Written by Erin Plum


The phone finally rang while my husband and I sat in our car in a Jiffy Lube parking lot in a seedy part of town. We had been waiting for this call all day and had been doing our best to keep busy—thus the oil change on a Wednesday afternoon with our two young kids buckled into their car seats behind us. We had been prepared for the worst—the ultrasound had never looked good. But there was no use getting upset until we knew anything for sure.


Over the past eight years, my husband and I had weathered plenty of storms together including the harsh realities of his medical school and residency, the loss of family and friends to suicide and car accidents, financial hardship, and incredible stress from both of our jobs. I worked in a large, inner city hospital as a nurse where I saw horrific traumas and abuse daily. In the surgical recovery room, children cried out in pain and fear and it was my job to stay calm.


I had given birth to two children—one emergently and the other while dealing with postpartum anxiety that would keep my heart racing at night. Ten days after our second child was born my husband started his first year of residency, working 80-100 hours a week. I became accustomed to handling the care of our infant and toddler, home and car maintenance, yard work, appointments, and keeping our social calendar while working part time. I learned to keep my emotions in check—holding it together even when I felt like I was crumbling. I had become a strong, resilient person—capable of handling stress and disappointment.


The radiologist who broke the news was kind and patient and answered our questions. She told us that I had triple negative invasive ductal carcinoma—an aggressive cancer that can be resistant to treatment and tends to recur. We asked questions. We wrote things down. We made a plan for next steps. I felt tears welling in my eyes, but I looked out the window and started formulating a plan for how we were going to tackle this next hurdle.


We received the news in May, just four weeks away from moving to New York City to complete the next three years of my husband’s training. We were leaving behind our parents, siblings, and many friends. Our entire support network was now going to be in another state. Our house in Baltimore, Maryland had been on the market since March and was now under contract. I had kept it spotlessly clean for weeks and left with our two-year-old daughter and baby son any time someone wanted to come by to see it. Now, in the midst of all the packing and preparations for our move, I needed immediate scans, blood work, second opinions, and surgery scheduled to place my port for chemo.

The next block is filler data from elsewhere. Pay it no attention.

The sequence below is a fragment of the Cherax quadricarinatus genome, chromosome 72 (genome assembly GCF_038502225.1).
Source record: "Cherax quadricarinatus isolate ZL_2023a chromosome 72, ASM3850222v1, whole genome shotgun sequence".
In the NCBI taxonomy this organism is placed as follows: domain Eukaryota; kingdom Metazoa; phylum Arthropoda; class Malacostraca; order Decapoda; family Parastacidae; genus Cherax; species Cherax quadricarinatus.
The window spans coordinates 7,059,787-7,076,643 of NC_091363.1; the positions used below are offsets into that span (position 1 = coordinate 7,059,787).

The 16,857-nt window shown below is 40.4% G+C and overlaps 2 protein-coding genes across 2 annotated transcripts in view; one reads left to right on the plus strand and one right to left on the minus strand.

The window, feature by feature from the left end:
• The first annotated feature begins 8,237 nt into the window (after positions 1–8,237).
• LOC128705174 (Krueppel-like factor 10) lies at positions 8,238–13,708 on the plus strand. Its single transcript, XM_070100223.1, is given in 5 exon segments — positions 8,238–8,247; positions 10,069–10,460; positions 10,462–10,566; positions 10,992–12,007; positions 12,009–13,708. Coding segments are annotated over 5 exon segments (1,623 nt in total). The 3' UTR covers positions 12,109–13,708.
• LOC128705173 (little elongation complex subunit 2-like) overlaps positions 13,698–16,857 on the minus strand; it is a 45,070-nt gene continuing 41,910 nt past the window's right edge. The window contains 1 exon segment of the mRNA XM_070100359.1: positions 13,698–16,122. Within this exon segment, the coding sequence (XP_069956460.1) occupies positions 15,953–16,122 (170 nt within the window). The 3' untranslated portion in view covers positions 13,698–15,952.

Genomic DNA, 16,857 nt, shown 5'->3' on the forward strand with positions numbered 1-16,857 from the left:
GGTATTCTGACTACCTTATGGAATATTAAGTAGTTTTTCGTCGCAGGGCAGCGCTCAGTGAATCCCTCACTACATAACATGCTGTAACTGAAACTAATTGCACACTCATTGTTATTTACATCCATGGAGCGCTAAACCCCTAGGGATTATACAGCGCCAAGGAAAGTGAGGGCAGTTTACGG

As the reality set in over the next days and weeks, the tears began to come. I cried and packed our house. I cried and held my babies. I cried and scheduled appointments. I cried in bed in my husband’s arms at night. I felt overwhelmed by my own life—my head spinning with details and statistics and emotions—trying to make sense of my new reality. This wasn’t me. I didn’t fall apart. I didn’t cry for days. I didn’t feel bowled over by helplessness and fear.


I had my port placed four days after we moved to New York and started chemotherapy two days later. Life was happening so fast I could barely keep up to process all the change and hurt that I was feeling. With the start of Adriamycin and Cytoxan, I began dealing with severe mental irritability and sensory overload. I couldn’t tolerate loud sounds, heat, crowded places, or even the crying of my kids without feeling like my brain was going to explode.


As I lost my hair and then my eyebrows and eyelashes, I barely recognized myself in the mirror. Who was this person who couldn’t keep up, cried at the drop of a hat, and was filled with anger and fear about almost everything? I sank into a deep depression and found myself spending a lot of time shut in my bedroom, staring out the window and wondering what had happened to me and my life. Why did I get cancer? Why now? Why me? What if I die? Will I ever feel happy again?


In desperation, I began to write about my thoughts and feelings about having cancer and all the ways it was affecting my life. I wrote out the anger and fear and sadness and hurt. I processed the hard questions even if I didn’t come up with answers. I sat in my feelings for weeks and months, giving myself space and time to acknowledge all that my heart and mind were going through. I cried and raged and felt all of the feelings that were so overwhelming to me. I felt my weakness—both mentally and physically.


As time went on, I began to see that my feelings were pointing to all that my body was going through and that those feelings were worthy of being respected and validated. As I started leaning into my grief, I started to heal. I began to feel peace and acceptance in my heart—not because I had answers—but because I was going through the lowest, weakest time in my life and still hanging on in spite of it.


Prior to cancer, I thought being strong meant I had to be unbreakable. I thought strength was holding it together and keeping my emotions in check. But I’ve begun to learn that by leaning into my weakness and validating all the emotions of grief and loss, I’ve become stronger than I ever was before. Being strong doesn’t mean I won’t break. Being strong means I’m willing to be broken in order to heal.